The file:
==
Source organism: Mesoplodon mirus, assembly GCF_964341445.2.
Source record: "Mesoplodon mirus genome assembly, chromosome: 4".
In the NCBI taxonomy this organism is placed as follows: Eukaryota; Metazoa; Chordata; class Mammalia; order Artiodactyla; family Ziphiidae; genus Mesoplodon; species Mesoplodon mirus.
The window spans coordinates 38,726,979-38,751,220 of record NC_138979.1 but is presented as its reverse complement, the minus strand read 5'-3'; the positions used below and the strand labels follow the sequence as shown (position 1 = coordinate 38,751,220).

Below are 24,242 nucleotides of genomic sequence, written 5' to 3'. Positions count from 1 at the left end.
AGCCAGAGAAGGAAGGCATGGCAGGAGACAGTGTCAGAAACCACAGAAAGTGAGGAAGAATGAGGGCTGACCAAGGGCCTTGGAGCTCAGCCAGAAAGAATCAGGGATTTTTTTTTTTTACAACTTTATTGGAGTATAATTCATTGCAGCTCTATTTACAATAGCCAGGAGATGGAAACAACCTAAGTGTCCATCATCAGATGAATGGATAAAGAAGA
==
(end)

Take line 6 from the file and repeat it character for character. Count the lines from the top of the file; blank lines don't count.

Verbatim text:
AGCCAGAGAAGGAAGGCATGGCAGGAGACAGTGTCAGAAACCACAGAAAGTGAGGAAGAATGAGGGCTGACCAAGGGCCTTGGAGCTCAGCCAGAAAGAATCAGGGATTTTTTTTTTTTACAACTTTATTGGAGTATAATTCATTGCAGCTCTATTTACAATAGCCAGGAGATGGAAACAACCTAAGTGTCCATCATCAGATGAATGGATAAAGAAGA